Coos Bay, OR – Southwestern Oregon Community College’s Physics and Astronomy Lecture Series welcomes Dr. Tonia Venters with her lecture “Illuminating the Extreme Cosmos through Astoparticle Astronomy”. This will be a virtual lecture to provide insight into astroparticle astronomy. The lecture will be at 5:30 pm on Monday, May 16, 2022, and will be streamed live via our website here: https://livestream.com/swocc/physicsandastronomy2021-22.
Dr. Venters is a research astrophysicist at NASA Goddard following academic studies at Rice University and the University of Chicago. Dr. Venters shares this description of her talk:
For ages, astronomy has relied on light in order to learn about the universe, but light isn’t the only cosmic messenger. Recent developments have brought about the dawn of an exciting new era of multi-messenger astronomy, a discipline that combines observations in gravitational waves and astroparticles, as well as light, to get a more complete picture of the universe and the astrophysical systems within it. Of the different messengers, perhaps the most mysterious are two of the astroparticles: cosmic rays and neutrinos. Cosmic rays are the messengers of the most extreme accelerators in the cosmos; however, efforts to identify their origins have been thwarted for over a century due the fact that they don’t point back to their sources.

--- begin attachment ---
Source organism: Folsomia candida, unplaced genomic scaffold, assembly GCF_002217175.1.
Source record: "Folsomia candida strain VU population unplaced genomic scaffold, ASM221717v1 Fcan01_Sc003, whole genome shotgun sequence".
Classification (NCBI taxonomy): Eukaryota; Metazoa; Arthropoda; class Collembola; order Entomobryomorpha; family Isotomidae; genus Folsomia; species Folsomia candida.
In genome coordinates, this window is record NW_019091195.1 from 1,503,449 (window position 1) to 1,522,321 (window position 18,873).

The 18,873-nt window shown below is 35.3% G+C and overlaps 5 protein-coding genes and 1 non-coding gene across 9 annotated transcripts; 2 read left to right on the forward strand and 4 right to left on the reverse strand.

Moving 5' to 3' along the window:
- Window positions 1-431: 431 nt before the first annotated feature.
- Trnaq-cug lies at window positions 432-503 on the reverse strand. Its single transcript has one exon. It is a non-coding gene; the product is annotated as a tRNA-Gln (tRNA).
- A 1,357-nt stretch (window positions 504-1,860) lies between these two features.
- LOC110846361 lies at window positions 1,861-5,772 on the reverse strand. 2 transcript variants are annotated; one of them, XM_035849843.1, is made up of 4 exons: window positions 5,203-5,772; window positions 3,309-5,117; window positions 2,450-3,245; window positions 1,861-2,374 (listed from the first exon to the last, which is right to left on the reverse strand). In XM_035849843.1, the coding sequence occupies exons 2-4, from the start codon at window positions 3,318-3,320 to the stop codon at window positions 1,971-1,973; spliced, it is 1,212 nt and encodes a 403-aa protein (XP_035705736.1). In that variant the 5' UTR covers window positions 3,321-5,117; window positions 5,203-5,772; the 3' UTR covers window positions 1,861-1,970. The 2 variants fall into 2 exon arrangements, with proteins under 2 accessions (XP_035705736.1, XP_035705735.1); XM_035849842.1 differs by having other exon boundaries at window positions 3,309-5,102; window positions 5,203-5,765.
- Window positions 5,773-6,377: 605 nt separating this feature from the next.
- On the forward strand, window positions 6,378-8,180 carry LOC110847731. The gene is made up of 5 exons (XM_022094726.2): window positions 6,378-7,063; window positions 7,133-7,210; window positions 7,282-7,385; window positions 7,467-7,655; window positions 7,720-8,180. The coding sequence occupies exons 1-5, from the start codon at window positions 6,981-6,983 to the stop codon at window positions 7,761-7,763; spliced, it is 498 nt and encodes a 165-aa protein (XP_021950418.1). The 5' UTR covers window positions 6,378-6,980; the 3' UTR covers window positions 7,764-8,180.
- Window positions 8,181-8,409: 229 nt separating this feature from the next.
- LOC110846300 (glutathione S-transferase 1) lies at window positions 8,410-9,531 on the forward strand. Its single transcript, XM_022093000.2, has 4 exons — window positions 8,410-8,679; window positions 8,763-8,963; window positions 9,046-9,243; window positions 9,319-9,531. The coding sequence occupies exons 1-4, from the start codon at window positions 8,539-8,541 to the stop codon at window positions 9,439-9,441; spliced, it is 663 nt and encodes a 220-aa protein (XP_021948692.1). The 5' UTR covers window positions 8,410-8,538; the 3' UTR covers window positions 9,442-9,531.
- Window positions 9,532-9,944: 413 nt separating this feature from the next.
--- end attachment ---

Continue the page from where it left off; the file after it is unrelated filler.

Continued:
On the other hand, even though neutrinos do point back to their sources, individual sources have yet to be confidently identified. In this talk, I will provide an overview of the recent developments in multi-messenger astronomy and then focus on the particular challenges of cosmic-ray and neutrino astronomy. Finally, I will set the stage for next generation facilities that will shed light on the universe through astroparticle astronomy.
For more information about this lecture and future events, please contact Dr. Aaron Coyner, Associate Professor of Physics, at 541-888-7244, email@example.com. To learn more about physics and engineering degrees at Southwestern please visit https://physics.socc.edu/.